As well as providing spectacular racing for the past 70 years, Formula One has also been at the pinnacle of innovation for global motorsport and the wider automotive industry.
Despite not having raced so far in 2020, former world champion Sebastian Vettel and Ferrari have announced they will be parting ways at the conclusion of the season after six years in partnership.
The four-time world champion’s future would have been a hot topic this season, with the Scuderia already having announced that young gun Charles Leclerc would remain with the team long term following a strong maiden 2019 at Maranello in which the 21-year-old finished ahead of Vettel in the championship.
“My relationship with Scuderia Ferrari will finish at the end of 2020,” said Vettel. “In order to get the best possible results in this sport, it’s vital for all parties to work in perfect harmony.”
Vettel, who’s won 14 races for the famous red team since his arrival in 2015, had been tipped to lead a revival of the Italian marque in the same vein as compatriot and hero Michael Schumacher. However, the man once called ‘Baby Schumi’ will have his tenure marred by his failure to win a world championship, with Ferrari’s drivers title drought extending back to 2007.
Both parties failed to reach an agreement, with Ferrari reportedly willing to extend Vettel’s contract for only a single season as well as slashing the German’s salary. While money is not something Vettel has cited for his departure, it is difficult not to understand the decision purely on performance.
The former number one was comprehensively beaten by youngster Leclerc last year and Ferrari were quick to pledge their support to the Monegasque driver. It’s similar to what happened at Red Bull Racing in 2014, when Daniel Ricciardo outperformed the then reigning four-time world champion, except then Vettel wasn’t relying on a fresh contract with his employer.
While the reasons can be proportionally pointed at both Vettel and Ferrari, it is the 32-year-old’s on-track errors that come to light when pinpointing where and how the championship slipped from their grasp.
The 2017 and 2018 campaigns were Vettel’s best chance to dethrone the almighty Mercedes and Lewis Hamilton, who’ve dominated Formula One since the introduction of the turbo-hybrid power units.
An implosion at the start of the 2017 Singapore Grand Prix was the defining moment in losing that year’s title, while a crash on home soil in Germany the year – while he was commanding the race – after was the swinging of the momentum.
Then there were the countless spins on his own accord and incidents while being pressured by Hamilton across multiple races – though Ferrari’s own strategic blemishes and poor car development should not be forgotten.
High-profile crashes with new teammate Leclerc in 2019 as well proved a disservice to Vettel, as it was evident back then there was a changing of the guard inside Ferrari and the German may not be a part of the new era.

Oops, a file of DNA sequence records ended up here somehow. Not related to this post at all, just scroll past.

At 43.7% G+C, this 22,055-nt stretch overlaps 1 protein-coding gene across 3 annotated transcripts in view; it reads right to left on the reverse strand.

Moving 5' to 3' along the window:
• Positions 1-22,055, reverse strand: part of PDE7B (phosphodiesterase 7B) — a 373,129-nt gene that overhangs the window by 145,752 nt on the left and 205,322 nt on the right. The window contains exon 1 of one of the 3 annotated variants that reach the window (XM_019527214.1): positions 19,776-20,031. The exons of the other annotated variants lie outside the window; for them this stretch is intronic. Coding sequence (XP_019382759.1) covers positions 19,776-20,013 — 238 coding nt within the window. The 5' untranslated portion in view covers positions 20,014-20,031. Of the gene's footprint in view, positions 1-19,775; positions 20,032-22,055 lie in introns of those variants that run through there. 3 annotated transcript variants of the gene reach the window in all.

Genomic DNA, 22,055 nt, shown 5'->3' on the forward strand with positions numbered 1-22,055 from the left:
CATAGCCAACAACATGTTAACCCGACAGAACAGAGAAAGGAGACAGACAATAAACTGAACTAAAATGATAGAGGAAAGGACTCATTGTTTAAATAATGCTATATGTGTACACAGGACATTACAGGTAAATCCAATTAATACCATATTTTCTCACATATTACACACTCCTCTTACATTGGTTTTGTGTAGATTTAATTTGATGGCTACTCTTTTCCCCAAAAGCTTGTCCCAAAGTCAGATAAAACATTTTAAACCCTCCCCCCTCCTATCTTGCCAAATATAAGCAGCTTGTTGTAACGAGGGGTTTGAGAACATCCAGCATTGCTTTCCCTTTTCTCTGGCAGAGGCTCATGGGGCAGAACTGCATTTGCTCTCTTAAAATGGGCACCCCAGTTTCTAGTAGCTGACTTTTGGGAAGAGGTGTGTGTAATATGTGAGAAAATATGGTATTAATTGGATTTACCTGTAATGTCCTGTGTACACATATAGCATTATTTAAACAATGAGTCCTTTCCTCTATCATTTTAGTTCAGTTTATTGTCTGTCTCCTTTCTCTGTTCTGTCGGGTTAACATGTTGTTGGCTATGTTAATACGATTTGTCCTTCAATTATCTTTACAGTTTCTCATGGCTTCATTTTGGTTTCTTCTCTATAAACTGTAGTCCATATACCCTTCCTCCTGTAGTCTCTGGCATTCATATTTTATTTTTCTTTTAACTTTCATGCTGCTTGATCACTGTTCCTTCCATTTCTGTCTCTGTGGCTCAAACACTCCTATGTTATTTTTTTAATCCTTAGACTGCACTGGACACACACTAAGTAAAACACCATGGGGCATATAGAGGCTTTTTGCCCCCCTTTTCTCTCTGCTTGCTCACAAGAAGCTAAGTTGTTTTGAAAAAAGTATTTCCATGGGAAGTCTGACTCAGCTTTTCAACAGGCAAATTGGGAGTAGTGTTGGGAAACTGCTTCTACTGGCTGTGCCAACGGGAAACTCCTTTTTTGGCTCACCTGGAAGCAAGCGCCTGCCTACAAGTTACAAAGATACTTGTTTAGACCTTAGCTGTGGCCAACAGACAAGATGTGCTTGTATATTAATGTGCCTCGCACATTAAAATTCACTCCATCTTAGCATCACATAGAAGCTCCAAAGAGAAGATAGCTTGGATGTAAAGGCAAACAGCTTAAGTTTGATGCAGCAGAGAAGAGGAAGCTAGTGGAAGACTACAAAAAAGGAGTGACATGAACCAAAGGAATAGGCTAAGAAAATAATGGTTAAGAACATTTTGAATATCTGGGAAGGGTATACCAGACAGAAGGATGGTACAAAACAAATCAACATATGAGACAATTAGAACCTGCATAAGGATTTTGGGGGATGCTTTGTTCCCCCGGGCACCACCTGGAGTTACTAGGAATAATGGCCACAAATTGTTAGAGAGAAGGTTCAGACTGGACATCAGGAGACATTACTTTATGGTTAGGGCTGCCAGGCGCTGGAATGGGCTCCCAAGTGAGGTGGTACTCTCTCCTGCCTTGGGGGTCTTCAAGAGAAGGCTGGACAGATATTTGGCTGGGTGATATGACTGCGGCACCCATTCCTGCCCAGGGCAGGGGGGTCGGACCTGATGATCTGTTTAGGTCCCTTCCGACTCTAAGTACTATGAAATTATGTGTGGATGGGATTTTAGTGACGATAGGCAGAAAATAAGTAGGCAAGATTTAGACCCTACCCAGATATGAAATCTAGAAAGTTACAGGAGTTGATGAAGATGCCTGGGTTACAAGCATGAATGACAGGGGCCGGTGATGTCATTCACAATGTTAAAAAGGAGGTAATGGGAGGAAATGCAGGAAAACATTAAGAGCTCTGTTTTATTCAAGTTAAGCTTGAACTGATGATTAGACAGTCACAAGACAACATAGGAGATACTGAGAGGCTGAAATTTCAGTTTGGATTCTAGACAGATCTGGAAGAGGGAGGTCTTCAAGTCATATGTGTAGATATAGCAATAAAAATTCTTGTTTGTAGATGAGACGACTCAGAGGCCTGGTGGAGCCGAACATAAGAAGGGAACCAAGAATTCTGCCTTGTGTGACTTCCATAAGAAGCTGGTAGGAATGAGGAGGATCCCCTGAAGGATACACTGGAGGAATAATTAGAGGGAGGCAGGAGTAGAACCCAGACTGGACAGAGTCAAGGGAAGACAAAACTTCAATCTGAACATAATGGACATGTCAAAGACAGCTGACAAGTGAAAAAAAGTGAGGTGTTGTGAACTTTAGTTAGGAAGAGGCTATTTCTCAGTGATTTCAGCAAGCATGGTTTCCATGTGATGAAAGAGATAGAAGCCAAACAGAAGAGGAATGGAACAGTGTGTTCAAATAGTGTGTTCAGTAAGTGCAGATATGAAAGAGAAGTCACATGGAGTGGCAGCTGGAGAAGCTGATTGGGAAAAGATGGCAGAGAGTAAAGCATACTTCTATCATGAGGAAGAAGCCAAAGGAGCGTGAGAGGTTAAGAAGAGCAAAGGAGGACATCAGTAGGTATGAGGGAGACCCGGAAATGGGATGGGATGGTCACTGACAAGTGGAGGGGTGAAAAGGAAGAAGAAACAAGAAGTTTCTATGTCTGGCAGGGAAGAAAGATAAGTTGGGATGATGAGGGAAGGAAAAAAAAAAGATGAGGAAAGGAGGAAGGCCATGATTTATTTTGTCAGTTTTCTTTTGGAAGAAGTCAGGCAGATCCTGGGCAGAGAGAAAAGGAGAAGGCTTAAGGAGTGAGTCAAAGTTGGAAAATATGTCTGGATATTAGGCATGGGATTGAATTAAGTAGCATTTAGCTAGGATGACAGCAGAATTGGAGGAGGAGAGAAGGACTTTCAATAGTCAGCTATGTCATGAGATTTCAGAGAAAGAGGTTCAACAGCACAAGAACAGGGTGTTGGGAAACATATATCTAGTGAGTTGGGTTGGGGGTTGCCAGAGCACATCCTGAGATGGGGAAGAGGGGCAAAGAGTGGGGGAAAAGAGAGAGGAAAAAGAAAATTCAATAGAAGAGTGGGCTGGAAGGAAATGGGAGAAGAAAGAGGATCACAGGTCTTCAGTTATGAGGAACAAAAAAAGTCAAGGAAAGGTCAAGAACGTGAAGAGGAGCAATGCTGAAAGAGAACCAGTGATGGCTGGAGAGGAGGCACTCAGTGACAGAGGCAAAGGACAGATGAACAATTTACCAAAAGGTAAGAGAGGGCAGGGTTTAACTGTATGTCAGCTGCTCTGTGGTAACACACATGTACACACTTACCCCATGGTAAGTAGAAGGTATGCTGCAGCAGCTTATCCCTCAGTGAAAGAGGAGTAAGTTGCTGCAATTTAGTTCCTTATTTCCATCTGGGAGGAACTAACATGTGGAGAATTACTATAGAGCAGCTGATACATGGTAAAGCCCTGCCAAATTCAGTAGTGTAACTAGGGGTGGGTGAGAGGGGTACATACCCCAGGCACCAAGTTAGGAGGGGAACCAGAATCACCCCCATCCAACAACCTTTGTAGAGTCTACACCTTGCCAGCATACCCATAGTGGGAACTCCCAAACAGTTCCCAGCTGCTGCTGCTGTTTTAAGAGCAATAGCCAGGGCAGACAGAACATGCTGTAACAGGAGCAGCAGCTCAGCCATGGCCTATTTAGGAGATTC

As I wrote last year, it seemed unlikely Vettel was going to win another championship in Formula One, especially with the emergence of Leclerc at Ferrari. With a lack of championship-contending options elsewhere on the grid, this seems more and more likely.
Any team with a seat to spare in 2021 would throw themselves and their chequebook at a four-time champion, and outfits like Renault and McLaren have already been mentioned in this conversation.
It is the former, though, that seems the ideal fit – if the German doesn’t decide to retire altogether given his young family. Renault are yet to impress since returning to the sport as a manufacturer team in 2016, though signing the experienced Vettel to a long-term deal could pay dividends for both, having Vettel see out the remaining years of his career in whatever state the team ends up in.
For Ferrari, the eternal speculation that Daniel Ricciardo will become the first Australian to race for the Prancing Horse could come to fruition as a swap between his current team in Renault, where it has been strongly suggested he will not continue beyond the end of his current deal.
McLaren could facilitate a swap too if Carlos Sainz is lured away from Woking, allowing the German to spearhead a Mercedes-powered McLaren. However, given the current dynamic at the papaya squad, it’s Ricciardo’s future that seems more unlikely.
In Ricciardo Ferrari would have an experienced hand and a race winner to support the team in the transition to the new regulations, now delayed to 2022 due to the impact of the COVID-19 pandemic. A better foil too for their young leader in Leclerc than, say, another rising star like Sainz.
The likes of Hamilton and Max Verstappen will stay put at their respective teams, as will their incumbent teammates. In the Dutchman’s case, his long-term future with Red Bull Racing has already been confirmed, while the reigning world champion has indicated he’ll stay put at Mercedes.
Ultimately, it’s one of the sport’s great shames that the Baby Schumi could not emulate the great seven-time world champion’s success at Ferrari. Though now it’s clear this will be Vettel’s final year in red, it’s time for both and indeed the rest of the world to move on from this failed narrative.
And whatever happens, Vettel will still be one of only five drivers in Formula One’s 70-year history to have won four world championships.